There are ways to temper your toughest critic and take constructive control of your feelings.
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How the cultural obsession with appearance hurts girls and women.
Renee Engeln Ph.D.
Go ahead, laugh at those overly-perfected celebrity Instagram images. Research shows it’s good for you.
Despite all this talk of body positivity, there’s a lot we’re getting seriously wrong about the concept.
You can change the mental habit of berating your body and learn to think gentler, more accepting thoughts.
Evidence is piling up that researchers and health practitioners can no longer ignore this toxic mix of disordered eating and dangerous drinking.
Our motivations for exercise matter. Try framing fitness goals in terms of health instead of body shape.
Stand up against body shaming. A little compassion combined with a clear statement of your position can go a long way.
Recent research suggests for eating disorders, girls and women who are members of different ethnic groups have more similarities than differences.
Research shows that reading compliments about appearance made on other people's Instagram posts can make you feel worse about your own body.
Some carefully tailored self-talk can help you move away from the mirror and get back to living your life.
Long-term research fails to show that diets are a successful weight management strategy. Why do we still think we just haven’t found the right one yet?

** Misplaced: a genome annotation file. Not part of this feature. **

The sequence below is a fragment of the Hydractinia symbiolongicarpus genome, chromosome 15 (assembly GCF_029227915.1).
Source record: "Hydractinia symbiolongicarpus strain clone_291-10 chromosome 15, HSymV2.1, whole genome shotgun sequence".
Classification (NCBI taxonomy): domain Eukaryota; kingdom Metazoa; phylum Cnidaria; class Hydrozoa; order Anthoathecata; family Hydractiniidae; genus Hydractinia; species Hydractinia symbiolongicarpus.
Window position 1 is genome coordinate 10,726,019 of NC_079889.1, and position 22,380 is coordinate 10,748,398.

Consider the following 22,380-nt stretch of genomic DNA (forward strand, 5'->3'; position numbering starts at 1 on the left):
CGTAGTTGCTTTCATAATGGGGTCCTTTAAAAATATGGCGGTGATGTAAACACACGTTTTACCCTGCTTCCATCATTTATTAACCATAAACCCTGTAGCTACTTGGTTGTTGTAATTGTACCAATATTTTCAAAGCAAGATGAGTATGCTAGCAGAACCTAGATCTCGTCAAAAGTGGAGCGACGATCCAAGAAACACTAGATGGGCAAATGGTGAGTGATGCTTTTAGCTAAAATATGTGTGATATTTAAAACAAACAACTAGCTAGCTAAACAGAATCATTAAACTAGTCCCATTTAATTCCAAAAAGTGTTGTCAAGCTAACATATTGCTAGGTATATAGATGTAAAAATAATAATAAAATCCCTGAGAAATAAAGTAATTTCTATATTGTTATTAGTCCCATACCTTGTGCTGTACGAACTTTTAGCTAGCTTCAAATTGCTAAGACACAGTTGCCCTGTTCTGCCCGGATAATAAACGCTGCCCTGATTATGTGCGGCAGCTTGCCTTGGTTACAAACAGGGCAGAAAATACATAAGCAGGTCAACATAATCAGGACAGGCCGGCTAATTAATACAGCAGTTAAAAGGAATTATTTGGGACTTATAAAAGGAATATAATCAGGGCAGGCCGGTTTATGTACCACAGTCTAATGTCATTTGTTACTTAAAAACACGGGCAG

A new experiment shows the psychological costs of selfie posting: increased anxiety and decreased confidence.
New studies show how women who struggle with body image can practice a kinder, gentler way of thinking about their body.
Given the flood of truly body-positive songs released recently, why not demand more from our lyrics and stick with songs that send healthier messages?
Even when researchers showed women thin-ideal media images at a subconscious level, their body esteem still took a hit.
The next time you feel down about how you look, step away from the mirror and head to the park.
A few moments of reflection before you hit "post" can lead to healthier social media decisions.
We don’t need quieter junk food. We need a complete revision of our relationships with food and our bodies.
During the time of year when we take special care to show love to others, don’t forget to show your body that same kindness.
When we constantly tell little girls how pretty they are, we communicate that looks matter more than other qualities.
They're well intended. But those “You are beautiful” messages can be harmful.
Celebrities regularly share the details of their mental health with fans, but when it comes to eating disorders, these disclosures could lead to negative outcomes.
Let’s reclaim some of that time we spend despairing about our bodies and get back to what really matters.
When we ignore what women say in order to focus on how they look, we stifle meaningful debate and feed a culture that is already too saturated with appearance-driven commentary.
Women who want to improve their fitness need realistic, healthy goals — not shame.
If Dove’s bottles could speak, they’d blend right into the chorus of voices encouraging women to take an objectified perspective on their own bodies.
The messages we hear about women and beauty make it hard to have healthy attitudes toward our bodies. But we can make certain those messages stop at our own front door.
Fostering body shame is not an effective way to get healthy. Shame makes you want to withdraw from important activities and meaningful connections with others. Shame can be a threa
Renee Engeln, Ph.D., professor of psychology at Northwestern University, is the author of Beauty Sick: How the Cultural Obsession with Appearance Hurts Girls and Women.